Holy Week in Colombia and Venezuela: Semana Santa

Semana Santa - Holy Week
(c)Andreas Philipp

Holy Week in Colombia and Venezuela is one of the best times to visit these great countries. Also known as Semana Santa, it is one of the most important times as the majority of the population is Roman Catholic.

Traditions are different than those in Italy, Spain and other predominantly Catholic countries as they reflect the history and culture in South America,

Holy Week in Colombia

In Colombia, the most famous Semana Santa celebrations take place in Popayán and Mompox, where the Spanish colonial forces built six churches and a chapel, all used in the Semana Santa observations.

The events begin in Mompox the Thursday night before Palm Sunday. Here celebrants, headed by Nazarenos dressed in turquoise robes, arrive at Inmaculada Concepción Church and throw stones or kick at the doors to gain entry. Once inside, their robes are blessed in a mass, after which the participants proceed to San Francisco Church. The next morning, the events begin at 4 AM with mass at Santo Domingo. Church, followed by more rites at San Agustín and Inmaculada Concepción churches.

Palm Sunday begins with mass at several churches, blessing of the palms at Santa Bárbara, then a procession, commemorating Christ's triumphant entry into Jerusalem, to Inmaculada Concepción.

Monday through Thursday of Semana Santa are taken up with religious processions, retreats, sermons and other celebratory events. On Thursday, the Last Supper is reenacted, following by the Viernes Santo (Good Friday) crucifixion with masses and solemn rites.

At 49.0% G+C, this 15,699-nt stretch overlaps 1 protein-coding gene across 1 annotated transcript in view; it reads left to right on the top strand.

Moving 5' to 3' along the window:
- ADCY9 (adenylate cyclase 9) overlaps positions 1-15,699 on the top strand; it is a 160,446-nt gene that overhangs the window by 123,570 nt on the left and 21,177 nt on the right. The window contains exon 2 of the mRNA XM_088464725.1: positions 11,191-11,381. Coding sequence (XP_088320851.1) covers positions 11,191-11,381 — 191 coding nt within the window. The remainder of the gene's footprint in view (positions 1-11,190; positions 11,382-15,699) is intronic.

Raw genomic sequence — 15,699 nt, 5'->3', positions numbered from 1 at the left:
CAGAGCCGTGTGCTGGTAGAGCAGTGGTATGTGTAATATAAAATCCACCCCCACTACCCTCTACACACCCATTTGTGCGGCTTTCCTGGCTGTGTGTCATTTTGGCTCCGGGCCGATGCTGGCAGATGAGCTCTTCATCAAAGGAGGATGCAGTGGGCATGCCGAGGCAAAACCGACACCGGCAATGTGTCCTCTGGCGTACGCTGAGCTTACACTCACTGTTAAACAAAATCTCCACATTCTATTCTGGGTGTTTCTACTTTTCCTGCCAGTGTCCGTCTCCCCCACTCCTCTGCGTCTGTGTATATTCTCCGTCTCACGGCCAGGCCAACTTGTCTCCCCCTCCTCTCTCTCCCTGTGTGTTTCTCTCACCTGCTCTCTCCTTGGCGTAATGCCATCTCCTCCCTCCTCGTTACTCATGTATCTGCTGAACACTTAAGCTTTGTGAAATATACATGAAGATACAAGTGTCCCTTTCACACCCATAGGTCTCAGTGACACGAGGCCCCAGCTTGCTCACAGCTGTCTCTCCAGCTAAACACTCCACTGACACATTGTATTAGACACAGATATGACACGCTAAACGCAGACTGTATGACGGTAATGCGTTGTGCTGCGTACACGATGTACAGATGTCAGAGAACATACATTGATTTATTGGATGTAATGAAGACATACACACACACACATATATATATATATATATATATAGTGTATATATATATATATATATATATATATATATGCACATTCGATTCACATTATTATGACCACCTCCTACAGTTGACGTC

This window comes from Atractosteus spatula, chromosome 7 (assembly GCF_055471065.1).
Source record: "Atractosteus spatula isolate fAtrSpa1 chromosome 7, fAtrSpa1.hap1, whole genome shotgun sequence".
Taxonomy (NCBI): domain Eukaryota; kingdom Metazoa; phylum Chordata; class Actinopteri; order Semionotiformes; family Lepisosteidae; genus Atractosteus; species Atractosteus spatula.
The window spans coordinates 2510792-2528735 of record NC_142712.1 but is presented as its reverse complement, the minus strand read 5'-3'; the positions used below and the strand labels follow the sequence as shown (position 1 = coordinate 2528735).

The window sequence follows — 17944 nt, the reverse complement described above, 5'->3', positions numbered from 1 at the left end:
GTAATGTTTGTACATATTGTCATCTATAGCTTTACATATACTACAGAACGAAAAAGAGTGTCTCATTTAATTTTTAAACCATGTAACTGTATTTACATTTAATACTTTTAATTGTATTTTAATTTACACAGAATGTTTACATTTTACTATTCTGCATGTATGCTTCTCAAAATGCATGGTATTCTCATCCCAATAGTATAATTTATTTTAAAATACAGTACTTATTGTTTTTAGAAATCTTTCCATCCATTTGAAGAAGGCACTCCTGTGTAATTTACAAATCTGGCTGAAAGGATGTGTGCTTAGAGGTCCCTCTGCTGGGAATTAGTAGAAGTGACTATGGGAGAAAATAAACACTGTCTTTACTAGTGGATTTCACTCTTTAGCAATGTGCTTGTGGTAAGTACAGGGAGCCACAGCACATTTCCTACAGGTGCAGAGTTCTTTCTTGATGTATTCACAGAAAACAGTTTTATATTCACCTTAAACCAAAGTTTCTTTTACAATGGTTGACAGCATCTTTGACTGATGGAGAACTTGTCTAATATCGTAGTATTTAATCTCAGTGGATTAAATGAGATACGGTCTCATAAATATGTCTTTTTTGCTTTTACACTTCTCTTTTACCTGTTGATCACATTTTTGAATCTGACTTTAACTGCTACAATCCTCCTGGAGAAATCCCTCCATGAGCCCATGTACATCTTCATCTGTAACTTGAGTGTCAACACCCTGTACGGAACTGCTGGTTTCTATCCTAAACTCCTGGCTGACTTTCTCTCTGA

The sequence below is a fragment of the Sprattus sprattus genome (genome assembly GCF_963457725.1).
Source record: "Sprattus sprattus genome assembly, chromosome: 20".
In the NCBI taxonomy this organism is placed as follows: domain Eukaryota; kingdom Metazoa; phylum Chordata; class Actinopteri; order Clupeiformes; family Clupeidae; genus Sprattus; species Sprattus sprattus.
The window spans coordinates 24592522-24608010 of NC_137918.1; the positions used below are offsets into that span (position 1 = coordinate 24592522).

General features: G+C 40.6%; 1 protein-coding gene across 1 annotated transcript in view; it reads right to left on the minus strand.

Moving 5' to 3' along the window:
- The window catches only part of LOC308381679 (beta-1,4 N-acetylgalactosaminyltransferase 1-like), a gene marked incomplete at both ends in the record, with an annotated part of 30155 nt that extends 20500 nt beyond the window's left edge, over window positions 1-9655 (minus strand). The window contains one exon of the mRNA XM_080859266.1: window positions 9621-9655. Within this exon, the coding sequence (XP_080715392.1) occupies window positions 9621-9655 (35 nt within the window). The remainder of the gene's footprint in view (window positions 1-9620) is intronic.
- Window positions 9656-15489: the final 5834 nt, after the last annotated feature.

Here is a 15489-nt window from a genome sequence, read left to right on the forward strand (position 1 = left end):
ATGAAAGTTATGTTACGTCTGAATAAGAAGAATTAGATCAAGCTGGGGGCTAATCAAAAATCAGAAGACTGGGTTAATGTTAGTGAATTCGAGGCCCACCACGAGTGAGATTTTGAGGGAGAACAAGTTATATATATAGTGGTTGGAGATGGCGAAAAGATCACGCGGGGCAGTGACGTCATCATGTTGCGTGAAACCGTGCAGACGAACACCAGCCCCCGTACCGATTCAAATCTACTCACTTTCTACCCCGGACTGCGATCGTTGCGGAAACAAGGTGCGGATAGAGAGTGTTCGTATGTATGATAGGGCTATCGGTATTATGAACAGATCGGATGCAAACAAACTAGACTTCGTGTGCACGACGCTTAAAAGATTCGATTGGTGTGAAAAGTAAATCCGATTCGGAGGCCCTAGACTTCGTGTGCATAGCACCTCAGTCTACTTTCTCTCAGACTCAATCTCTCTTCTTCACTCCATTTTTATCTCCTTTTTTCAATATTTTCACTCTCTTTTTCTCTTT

Sábado de Gloria, or Saturday, is filled with anticipatory prayers and rites, processions and religious fervor. Domingo de Resurrección, (Easter Sunday) is a joyous day with masses, eucharistic rites and processions.

Popayán is known as The White City and has been a religious and cultural center since colonial times.

 Semana Santa is an all-out celebration. In a town known for the ratio of churches to residents, the week long events include religious processions and masses, with a number of residents playing the treasured roles of religious personages.

Held at the same time, the Festival of Sacred Music joins together orchestras and choirs of several countries.

Holy Week in Venezuela

The religious observances appear to be secondary to the holiday spirit, as people flock to the beaches for fun. Nevertheless, there are the same processions, the re-enactments of the Last Days and the triumphant joy of Domingo de Resurrección. Displaying Culture is the report of a Finnish study of the contrast between the secular and religious aspects of this week.

This festival celebrates the Christian Messiah's crucifixion and return from dead. Actors re-enact Jesus' trials and tribulations in his last week. On Holy Wednesday, or the day of the Culto del Nazareno, the sacred image of Nazarene is taken on a procession through town while devotees come to pay homage and give thanks for any blessings they have received.

The most dramatic part of the week is the Via Crucis—a hauntingly lifelike performance of Jesus on the cross that is scarily realistic.

On Holy Friday, a procession carrying a representation of Jesus' lifeless body is carried through the city to universal mourning, and the procession from Iglesia de San Francisco in Caracas is one of the most famous in all of Venezuela.

This mix of religious celebrations and holiday-making is common throughout the rest of South America, and you'll find special deals for resorts, tours and family vacations everywhere.